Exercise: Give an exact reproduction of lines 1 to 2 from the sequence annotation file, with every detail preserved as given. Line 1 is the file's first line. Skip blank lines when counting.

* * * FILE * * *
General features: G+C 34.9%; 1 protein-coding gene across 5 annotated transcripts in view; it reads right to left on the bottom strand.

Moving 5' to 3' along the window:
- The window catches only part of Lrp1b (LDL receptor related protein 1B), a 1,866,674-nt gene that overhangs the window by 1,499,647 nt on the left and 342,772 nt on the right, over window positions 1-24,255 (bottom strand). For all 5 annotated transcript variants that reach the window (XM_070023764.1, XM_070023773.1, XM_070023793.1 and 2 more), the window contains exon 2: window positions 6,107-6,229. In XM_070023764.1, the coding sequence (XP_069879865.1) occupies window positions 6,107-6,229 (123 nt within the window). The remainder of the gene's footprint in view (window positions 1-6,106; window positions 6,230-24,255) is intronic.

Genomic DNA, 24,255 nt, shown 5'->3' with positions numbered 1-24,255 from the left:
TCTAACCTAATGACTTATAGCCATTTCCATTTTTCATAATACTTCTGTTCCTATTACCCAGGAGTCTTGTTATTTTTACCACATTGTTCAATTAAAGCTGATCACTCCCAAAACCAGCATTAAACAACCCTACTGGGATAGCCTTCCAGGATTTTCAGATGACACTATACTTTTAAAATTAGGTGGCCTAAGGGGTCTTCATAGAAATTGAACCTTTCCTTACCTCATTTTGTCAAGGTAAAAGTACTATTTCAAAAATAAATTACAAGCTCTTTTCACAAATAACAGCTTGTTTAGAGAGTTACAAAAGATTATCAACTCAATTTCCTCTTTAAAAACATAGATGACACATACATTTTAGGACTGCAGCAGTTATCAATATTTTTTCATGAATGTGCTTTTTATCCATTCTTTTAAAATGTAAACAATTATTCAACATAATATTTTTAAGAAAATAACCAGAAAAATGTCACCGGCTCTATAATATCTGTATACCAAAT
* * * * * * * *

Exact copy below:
General features: G+C 34.9%; 1 protein-coding gene across 5 annotated transcripts in view; it reads right to left on the bottom strand.

Moving 5' to 3' along the window: